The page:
Grace to you!
On this Day 2 of Lent, may we continue from where we stopped yesterday by reflecting on how the choices we make in life matter. As I hinted yesterday, the two central messages of Lent are a call to conversion and an invitation to a deeper relationship with Jesus through connecting with the events of the suffering and death of Jesus Christ.
From Ash Wednesday, what is actually called “pre-Lent,” to the Saturday of the 3rd week of Lent, the message centers on repentance and conversion. From the 4th Sunday to the end of Lent on the Eve of Holy Thursday, the theme centers on the person of Jesus Christ, discovering the suffering Messiah. So all of our entire reflections up to the 3rd week of Lent will, in one way or another, draw us to self-examination, leading to conversion or ongoing conversion.
May we return to our theme for today. Do the choices we make in life matter? Sounds like a dumb question, doesn’t it? Nonetheless, experience shows it’s a relevant question to ask.
Suppose you decide to eat chocolate every day. Would it affect your health? Suppose you choose to run the red light. Does it really matter?
How about the choice to act unjustly, to be unfaithful in your relationships? Or not support your kids when they need you the most; or simply not attend their graduation for no just reason? Such choices will have disastrous consequences, won’t they?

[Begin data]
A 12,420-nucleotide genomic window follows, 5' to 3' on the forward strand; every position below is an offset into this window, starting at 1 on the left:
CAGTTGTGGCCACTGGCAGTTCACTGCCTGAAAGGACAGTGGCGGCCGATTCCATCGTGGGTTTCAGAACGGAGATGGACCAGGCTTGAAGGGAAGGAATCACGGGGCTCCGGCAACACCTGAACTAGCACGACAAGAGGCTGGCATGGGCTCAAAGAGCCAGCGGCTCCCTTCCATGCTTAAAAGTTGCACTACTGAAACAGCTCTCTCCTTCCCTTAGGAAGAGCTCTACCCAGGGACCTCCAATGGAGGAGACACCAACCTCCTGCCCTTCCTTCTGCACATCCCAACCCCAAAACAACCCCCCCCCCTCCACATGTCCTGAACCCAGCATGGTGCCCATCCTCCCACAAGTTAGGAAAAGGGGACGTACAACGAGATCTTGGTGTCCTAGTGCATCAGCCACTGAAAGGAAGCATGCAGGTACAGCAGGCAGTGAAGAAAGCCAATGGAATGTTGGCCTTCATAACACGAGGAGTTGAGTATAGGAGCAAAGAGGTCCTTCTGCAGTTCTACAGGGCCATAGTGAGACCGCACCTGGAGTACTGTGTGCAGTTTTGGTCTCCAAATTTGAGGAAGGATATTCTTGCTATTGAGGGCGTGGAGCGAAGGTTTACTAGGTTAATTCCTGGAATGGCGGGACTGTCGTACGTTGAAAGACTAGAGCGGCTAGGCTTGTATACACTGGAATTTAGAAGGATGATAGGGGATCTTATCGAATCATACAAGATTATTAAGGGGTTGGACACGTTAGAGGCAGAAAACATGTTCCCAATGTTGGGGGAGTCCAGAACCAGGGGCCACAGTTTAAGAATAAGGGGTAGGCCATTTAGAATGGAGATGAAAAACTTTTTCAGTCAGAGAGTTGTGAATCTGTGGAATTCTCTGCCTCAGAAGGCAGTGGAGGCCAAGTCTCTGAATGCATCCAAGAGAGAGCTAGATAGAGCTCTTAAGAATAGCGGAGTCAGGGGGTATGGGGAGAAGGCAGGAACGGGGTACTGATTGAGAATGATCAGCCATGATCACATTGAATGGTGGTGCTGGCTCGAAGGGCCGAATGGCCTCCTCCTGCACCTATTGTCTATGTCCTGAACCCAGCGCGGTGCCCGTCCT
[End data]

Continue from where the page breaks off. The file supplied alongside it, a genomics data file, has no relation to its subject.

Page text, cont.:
How about the choice to reject God and His grace? Does it matter?
Experts in human development agree that the choices we make in life make or mar us. It’s a general human life ethical principle.
I suppose it’s this ethical principle which the Lenten Season is drawing our attention to through the story in the Old Testament book of Deuteronomy 30:15-20. In the story, Moses, the greatest leader in the Old Testament spoke to the people of Israel, calling on them to choose between the good and the bad, life and death.
Similarly, Jesus Christ in the New Testament gospel of Luke 9:22-25 invited his disciples to consider the implicit choice connected with being his disciples. It has to do with the choice for what is good and right which often is uncomfortable. We know in life, nothing good comes easy. The choice to be a follower of Christ comes with the cross and suffering too. Yet it shouldn't deter us from choosing it.
During this Lent, wouldn’t it be a wonderful idea to add to our desire to be better people, the decision to choose what is good for us, since the choices we make in life matter. Please do not tell me your resolution for Lent is to avoid coffee? Nice but…?
How about considerations like these: Are their choices I have made that need reconsideration, those choices that make me sad, bitter, resentful, generally unhappy; those choices that deprive me of the joy of the Lord? Altering them is necessary. No need to procrastinate. Lent is a decision point.
Praying with you for the grace to make the right choices. Amen.
God love you. God bless you.
Fr. Maurice Emelu
[Thursday after Ash Wednesday: Dt. 30:15-20; Lk 9:22-25]
Father Maurice provides a daily blog of reflections based on the bible readings of the day from the Catholic liturgical calendar. You will find these reflections helpful for your spiritual growth, inspiration and developing your own thoughts. It may also be helpful for ministers in preparing their sermons for liturgical celebrations.